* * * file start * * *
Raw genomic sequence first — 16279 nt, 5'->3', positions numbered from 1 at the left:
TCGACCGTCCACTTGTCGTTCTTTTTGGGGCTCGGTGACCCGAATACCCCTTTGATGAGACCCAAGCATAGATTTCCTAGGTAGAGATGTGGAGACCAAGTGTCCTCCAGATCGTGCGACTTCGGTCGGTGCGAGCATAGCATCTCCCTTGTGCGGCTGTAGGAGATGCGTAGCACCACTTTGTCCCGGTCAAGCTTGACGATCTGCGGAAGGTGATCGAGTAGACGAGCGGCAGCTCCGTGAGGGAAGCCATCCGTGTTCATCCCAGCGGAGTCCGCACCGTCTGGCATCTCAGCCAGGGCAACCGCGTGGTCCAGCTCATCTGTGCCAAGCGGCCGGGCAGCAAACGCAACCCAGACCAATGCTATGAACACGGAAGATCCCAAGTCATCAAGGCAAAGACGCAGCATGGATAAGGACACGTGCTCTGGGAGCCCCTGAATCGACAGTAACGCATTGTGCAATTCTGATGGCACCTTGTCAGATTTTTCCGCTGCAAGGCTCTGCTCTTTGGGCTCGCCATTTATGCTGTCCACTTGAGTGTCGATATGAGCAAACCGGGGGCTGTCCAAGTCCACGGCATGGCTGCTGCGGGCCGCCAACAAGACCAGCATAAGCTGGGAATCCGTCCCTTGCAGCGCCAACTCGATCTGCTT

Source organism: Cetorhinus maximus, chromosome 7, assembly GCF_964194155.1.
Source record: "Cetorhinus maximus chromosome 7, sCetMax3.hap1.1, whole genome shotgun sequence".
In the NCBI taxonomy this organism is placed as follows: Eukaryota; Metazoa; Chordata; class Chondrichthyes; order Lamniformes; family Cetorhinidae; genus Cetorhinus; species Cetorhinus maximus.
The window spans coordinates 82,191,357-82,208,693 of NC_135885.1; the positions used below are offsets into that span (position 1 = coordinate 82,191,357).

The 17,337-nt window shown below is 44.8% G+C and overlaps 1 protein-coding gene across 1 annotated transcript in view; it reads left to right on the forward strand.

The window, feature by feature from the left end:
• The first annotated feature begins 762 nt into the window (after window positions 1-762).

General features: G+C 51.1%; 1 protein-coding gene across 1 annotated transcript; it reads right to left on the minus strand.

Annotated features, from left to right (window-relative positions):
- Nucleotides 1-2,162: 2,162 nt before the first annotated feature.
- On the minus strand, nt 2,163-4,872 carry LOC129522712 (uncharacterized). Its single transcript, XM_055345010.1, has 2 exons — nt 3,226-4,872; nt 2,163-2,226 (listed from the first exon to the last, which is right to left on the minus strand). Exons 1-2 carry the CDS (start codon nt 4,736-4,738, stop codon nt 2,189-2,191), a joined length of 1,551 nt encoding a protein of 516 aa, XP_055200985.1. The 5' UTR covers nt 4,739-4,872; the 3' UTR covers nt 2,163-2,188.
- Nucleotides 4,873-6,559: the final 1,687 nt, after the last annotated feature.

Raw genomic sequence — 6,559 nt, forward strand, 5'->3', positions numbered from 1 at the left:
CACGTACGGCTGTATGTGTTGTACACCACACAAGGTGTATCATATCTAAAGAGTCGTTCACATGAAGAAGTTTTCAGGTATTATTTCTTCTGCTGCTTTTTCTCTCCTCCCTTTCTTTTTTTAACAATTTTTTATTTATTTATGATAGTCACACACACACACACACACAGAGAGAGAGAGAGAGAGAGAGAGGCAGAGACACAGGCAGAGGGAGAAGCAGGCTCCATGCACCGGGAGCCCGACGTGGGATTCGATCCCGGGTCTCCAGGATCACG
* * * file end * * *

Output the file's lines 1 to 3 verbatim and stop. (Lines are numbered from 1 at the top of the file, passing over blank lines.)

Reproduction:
Raw genomic sequence first — 16279 nt, 5'->3', positions numbered from 1 at the left:
TCGACCGTCCACTTGTCGTTCTTTTTGGGGCTCGGTGACCCGAATACCCCTTTGATGAGACCCAAGCATAGATTTCCTAGGTAGAGATGTGGAGACCAAGTGTCCTCCAGATCGTGCGACTTCGGTCGGTGCGAGCATAGCATCTCCCTTGTGCGGCTGTAGGAGATGCGTAGCACCACTTTGTCCCGGTCAAGCTTGACGATCTGCGGAAGGTGATCGAGTAGACGAGCGGCAGCTCCGTGAGGGAAGCCATCCGTGTTCATCCCAGCGGAGTCCGCACCGTCTGGCATCTCAGCCAGGGCAACCGCGTGGTCCAGCTCATCTGTGCCAAGCGGCCGGGCAGCAAACGCAACCCAGACCAATGCTATGAACACGGAAGATCCCAAGTCATCAAGGCAAAGACGCAGCATGGATAAGGACACGTGCTCTGGGAGCCCCTGAATCGACAGTAACGCATTGTGCAATTCTGATGGCACCTTGTCAGATTTTTCCGCTGCAAGGCTCTGCTCTTTGGGCTCGCCATTTATGCTGTCCACTTGAGTGTCGATATGAGCAAACCGGGGGCTGTCCAAGTCCACGGCATGGCTGCTGCGGGCCGCCAACAAGACCAGCATAAGCTGGGAATCCGTCCCTTGCAGCGCCAACTCGATCTGCTT

Source organism: Cetorhinus maximus, chromosome 7, assembly GCF_964194155.1.